Originally published in Inquire newspaper (University of Kent)
Billy Childish: painter, poet, novelist and musician, really does just do what he wants regardless of what he is apparently supposed to be doing. His audience counts celebrity followers such as The White Stripes, Nirvana and Kylie Minogue, but the chances are you have not heard of Childish. Preferring the quiet life in his place of birth, Chatham, Kent, Childish says: “economically speaking it’s easier. I’m not interested in parties and theatre. I don’t do hob-knobbing so it’s the ideal place.” However, in a critical study of his work, with an introduction written by his friend Peter Doig, he is described by artist and writer, Neal Brown, as “one of the most outstanding, and often misunderstood, figures on the British art scene.”
In separating himself from the media he lives out the integral idea behind his artwork, as his intention has always been to do what he wants to do. Childish works quickly, painting expressive, extremely personal pictures in as little as 15 minutes. “I like sneaking up on myself and working fast and engaging the unconscious rather than the conscious”, Childish proclaims. Some critics resent his work deeming it too amateurish or unprofessional, but he believes the word “amateur” is misinterpreted. “I think amateurism is used the wrong way round in our language” says Childish. With its origin in the French “lover of”, it should be a term of endearment.
As one of the founding members of the Stuckist movement – he and co-founder Charles Thomson opposed the state of contemporary art returning to a style based on figurative painting rather than the concept dependent work which dominated the art world – it’s clear he has some strong opinions about what art should be: “I was very into the way [Dada] irritated the underbelly of the art establishment”, Childish explains. “I was interested in Dada in its first incarnation, when I was first a punk rocker around 1977… but I didn’t like Dada as investment banking, which is what I thought the Brit artists were more aligned to… what I term ‘Banker’s Dada’”
Suffering sexual and emotional abuse as a child, Childish relies on his painting as a medium or self ventilation rather than as a means to make a living. This is not to take away from the work itself, nor the price tag, it is just in Billy Childish’s world money is lower on his ‘to do list’ than spiritual advancement, and talking to him you soon understand the contention that exists between the two. “The only thing that brings real contentment is relationships, relationships with others and our relationships with ourselves”, he says. Billy scoffs at what he terms the aggrandisement of the ego in all its forms and as we chat our gentle chat, while drinking green tea prepared for us by his beautiful wife Julie, in his kitchen plastered in Childish’s paintings – with a familiar smell harking back to my hippyish childhood – I understand that despite his extremely idiosyncratic existence, his is quite nicely in check.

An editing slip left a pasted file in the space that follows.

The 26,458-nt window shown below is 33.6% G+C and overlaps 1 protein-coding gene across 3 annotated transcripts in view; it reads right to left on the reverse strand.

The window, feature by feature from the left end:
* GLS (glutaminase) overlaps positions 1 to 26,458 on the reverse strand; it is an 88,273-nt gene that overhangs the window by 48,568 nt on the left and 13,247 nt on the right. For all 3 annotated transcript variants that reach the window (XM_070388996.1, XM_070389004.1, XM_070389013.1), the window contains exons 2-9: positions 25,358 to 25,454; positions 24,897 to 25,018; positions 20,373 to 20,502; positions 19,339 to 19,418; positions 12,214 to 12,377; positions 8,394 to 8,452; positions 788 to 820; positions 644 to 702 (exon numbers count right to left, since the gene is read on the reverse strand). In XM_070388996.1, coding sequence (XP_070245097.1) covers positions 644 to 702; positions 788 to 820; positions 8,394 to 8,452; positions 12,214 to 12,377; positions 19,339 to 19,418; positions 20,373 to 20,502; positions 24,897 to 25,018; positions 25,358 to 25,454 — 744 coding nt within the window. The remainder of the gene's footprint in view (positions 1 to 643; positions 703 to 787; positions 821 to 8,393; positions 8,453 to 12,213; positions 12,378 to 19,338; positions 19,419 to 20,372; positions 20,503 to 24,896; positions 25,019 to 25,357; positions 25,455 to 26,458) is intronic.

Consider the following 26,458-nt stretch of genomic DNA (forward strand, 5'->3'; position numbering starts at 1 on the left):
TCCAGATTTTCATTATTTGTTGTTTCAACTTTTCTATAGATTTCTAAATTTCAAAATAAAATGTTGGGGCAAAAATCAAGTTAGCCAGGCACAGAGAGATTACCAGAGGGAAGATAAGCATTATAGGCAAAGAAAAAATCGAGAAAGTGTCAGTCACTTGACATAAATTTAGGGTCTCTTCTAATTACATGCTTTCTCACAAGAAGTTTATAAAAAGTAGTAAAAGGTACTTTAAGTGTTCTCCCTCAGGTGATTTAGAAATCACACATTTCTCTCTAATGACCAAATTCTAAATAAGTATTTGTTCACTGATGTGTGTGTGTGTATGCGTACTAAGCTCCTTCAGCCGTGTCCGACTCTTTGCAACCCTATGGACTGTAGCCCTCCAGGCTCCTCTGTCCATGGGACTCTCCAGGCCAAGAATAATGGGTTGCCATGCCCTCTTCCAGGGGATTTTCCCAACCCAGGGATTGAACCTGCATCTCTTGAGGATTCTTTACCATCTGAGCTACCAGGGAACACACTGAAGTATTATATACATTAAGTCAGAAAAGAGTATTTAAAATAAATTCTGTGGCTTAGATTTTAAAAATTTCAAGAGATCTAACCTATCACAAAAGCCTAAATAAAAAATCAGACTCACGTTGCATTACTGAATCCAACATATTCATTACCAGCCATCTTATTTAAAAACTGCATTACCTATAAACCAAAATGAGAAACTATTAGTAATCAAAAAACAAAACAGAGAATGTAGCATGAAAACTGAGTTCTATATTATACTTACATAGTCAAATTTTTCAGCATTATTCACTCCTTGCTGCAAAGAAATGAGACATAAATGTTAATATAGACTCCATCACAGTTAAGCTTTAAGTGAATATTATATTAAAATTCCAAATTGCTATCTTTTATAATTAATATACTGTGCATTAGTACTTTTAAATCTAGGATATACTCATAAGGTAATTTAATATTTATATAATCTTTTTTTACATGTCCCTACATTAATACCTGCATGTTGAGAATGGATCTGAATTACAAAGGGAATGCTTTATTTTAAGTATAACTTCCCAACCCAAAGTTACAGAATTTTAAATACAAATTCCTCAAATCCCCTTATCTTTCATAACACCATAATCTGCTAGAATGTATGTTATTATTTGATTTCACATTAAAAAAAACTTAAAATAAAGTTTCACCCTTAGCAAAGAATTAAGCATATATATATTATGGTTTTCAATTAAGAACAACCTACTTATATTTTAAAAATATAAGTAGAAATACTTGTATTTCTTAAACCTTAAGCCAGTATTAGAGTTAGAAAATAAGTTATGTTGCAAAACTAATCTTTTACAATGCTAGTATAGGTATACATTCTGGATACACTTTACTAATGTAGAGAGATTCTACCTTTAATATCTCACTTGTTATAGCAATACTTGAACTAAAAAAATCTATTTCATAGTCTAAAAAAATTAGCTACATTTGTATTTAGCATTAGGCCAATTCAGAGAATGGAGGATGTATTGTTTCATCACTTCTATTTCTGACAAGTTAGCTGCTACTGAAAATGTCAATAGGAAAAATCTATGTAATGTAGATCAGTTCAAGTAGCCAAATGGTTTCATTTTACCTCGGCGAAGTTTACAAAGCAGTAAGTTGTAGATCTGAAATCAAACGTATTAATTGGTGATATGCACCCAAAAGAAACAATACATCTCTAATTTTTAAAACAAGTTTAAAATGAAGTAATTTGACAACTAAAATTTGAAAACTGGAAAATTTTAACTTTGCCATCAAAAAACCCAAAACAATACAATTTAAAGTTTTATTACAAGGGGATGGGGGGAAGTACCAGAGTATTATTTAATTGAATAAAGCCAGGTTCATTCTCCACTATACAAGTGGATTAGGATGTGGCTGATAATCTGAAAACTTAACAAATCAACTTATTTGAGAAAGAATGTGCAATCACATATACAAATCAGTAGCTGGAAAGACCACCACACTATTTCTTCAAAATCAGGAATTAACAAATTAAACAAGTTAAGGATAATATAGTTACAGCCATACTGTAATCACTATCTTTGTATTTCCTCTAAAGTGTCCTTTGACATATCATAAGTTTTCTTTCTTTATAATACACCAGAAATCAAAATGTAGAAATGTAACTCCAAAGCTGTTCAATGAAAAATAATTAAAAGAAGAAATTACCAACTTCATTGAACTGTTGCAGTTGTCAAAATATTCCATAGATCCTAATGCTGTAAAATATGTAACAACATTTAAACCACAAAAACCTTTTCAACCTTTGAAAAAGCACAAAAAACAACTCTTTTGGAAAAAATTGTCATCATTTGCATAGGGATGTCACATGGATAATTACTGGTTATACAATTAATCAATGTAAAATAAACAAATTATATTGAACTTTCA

During our interview Childish cites the emotional abuse as being the harder of the two to come to terms with. His novels cover these and many of the problems he has struggled with over the years, including a long period of alcoholism during which time his painting was much darker and surprisingly more contrived. Often noted for the sheer volume of work he produces, Childish demonstrates his creativity in many different medias. To date he has created more than 2000 paintings and published 40 volumes of poetry. During his time in a number of bands, including Thee Milkshakes and his current band The Musicians of the British Empire he has released over 100 albums, demonstrating just how prolific he really is.
In his writing talks he talks about his ‘youthful experiment in sexual relations with a dog’, which may or may not have happened, I feared to ask. He went through school with undiagnosed dyslexia and was refused entry to a local art school upon leaving education with no qualifications. After a short time working at Chatham dockyard, in the “tea-huts from hell” as a stonemason, he gained entry to St Martin’s School of Art solely on the quality of his portfolio under their “genius” clause. He was however, soon expelled and it was shortly after he met and entered into a relationship with Tracey Emin who counted him as a major influence on her work before a falling out between the two in 1999 over the policy of the Stuckist movement, which also encapsulated Emin who gave up painting because she didn’t think it would make her enough money. Childish doesn’t seem to create with money in mind. He can happily exhibit his work, not selling a single piece, just being content with having produced the art – some say he is often guilty of committing commercial suicide, he calls it being authentic.
Thanks to Helen Woollison for editorial and research support.